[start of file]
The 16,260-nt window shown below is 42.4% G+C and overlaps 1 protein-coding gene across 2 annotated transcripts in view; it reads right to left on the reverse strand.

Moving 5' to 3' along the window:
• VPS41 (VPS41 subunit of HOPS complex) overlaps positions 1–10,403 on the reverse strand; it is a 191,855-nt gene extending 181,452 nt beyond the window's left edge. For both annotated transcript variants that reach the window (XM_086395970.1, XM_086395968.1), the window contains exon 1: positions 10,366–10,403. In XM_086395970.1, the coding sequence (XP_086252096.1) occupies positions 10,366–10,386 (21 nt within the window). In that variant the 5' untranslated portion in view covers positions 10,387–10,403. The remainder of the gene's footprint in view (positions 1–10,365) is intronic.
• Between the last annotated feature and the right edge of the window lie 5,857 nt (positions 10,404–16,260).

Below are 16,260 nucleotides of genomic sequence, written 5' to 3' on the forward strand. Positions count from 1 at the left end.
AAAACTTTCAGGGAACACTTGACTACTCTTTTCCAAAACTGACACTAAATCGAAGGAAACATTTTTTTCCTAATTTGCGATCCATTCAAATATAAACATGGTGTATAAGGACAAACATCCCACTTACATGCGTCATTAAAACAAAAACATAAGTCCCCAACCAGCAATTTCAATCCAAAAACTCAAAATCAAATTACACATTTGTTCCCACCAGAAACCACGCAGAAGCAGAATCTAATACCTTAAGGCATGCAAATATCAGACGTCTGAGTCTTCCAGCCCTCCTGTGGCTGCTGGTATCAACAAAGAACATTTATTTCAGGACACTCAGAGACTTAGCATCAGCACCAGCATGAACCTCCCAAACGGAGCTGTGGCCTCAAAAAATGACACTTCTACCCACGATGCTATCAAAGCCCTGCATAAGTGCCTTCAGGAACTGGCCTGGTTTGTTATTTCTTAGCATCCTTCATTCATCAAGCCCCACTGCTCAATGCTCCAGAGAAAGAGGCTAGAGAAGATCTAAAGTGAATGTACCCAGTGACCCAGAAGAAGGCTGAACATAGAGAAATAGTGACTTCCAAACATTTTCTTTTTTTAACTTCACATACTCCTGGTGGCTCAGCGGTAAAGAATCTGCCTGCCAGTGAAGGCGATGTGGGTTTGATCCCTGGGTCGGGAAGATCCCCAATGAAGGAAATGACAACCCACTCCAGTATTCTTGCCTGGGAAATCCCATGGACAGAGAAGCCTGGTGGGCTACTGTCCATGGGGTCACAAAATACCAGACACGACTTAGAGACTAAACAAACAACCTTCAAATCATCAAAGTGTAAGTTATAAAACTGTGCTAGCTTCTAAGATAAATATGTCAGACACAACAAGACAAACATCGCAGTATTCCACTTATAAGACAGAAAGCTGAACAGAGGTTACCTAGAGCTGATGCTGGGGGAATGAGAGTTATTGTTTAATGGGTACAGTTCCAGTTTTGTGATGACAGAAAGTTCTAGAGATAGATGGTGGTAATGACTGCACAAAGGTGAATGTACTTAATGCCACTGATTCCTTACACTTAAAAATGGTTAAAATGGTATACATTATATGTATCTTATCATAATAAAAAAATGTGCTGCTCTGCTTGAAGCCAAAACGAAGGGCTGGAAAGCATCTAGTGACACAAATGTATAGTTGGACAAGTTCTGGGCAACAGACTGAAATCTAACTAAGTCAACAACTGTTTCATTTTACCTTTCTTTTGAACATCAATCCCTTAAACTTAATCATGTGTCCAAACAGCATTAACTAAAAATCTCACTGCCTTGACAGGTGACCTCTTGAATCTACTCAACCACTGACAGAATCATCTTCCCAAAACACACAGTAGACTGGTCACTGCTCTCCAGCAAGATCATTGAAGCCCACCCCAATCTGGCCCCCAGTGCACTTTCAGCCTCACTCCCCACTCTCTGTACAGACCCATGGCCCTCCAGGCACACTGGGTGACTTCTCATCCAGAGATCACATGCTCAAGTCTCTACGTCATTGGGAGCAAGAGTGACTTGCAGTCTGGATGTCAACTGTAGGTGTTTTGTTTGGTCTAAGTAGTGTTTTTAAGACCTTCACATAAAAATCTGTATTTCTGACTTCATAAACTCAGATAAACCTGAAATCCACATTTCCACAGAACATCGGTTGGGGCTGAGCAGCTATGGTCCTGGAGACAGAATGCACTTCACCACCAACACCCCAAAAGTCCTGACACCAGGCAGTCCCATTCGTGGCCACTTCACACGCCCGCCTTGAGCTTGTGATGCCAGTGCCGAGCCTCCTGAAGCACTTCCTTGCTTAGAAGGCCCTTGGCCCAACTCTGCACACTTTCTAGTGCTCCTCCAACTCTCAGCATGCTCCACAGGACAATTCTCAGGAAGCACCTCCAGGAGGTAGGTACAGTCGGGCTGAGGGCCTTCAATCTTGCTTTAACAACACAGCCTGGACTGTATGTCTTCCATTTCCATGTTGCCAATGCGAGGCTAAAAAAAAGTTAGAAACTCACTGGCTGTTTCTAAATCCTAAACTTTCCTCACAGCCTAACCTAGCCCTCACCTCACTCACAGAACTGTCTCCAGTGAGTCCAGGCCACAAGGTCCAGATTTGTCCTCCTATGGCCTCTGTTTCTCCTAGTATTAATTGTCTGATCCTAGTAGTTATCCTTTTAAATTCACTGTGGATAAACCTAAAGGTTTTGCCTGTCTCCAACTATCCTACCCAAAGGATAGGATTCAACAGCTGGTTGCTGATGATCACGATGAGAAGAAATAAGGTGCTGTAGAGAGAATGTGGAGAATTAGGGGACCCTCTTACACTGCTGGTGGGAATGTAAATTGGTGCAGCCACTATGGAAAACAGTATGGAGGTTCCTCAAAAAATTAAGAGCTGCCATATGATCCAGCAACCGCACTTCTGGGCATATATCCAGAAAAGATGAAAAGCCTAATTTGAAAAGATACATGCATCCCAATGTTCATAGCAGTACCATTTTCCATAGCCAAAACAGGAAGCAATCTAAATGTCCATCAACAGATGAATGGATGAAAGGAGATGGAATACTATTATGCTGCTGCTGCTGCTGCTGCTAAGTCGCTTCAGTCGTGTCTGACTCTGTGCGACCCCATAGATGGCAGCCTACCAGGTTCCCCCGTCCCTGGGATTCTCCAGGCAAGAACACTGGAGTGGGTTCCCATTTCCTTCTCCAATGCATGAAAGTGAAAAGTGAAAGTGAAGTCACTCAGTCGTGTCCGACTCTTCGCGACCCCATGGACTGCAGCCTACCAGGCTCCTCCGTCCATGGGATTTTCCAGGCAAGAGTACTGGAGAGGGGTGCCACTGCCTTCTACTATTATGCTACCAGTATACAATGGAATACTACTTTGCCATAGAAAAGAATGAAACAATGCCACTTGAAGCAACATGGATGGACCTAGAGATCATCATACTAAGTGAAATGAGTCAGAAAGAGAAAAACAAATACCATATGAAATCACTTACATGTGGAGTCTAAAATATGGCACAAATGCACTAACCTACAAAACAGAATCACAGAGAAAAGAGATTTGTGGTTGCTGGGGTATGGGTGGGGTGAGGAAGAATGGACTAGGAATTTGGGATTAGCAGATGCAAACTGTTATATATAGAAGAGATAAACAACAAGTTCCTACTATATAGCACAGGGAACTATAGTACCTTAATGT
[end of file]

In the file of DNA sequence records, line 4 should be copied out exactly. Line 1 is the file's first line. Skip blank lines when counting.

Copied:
• Between the last annotated feature and the right edge of the window lie 5,857 nt (positions 10,404–16,260).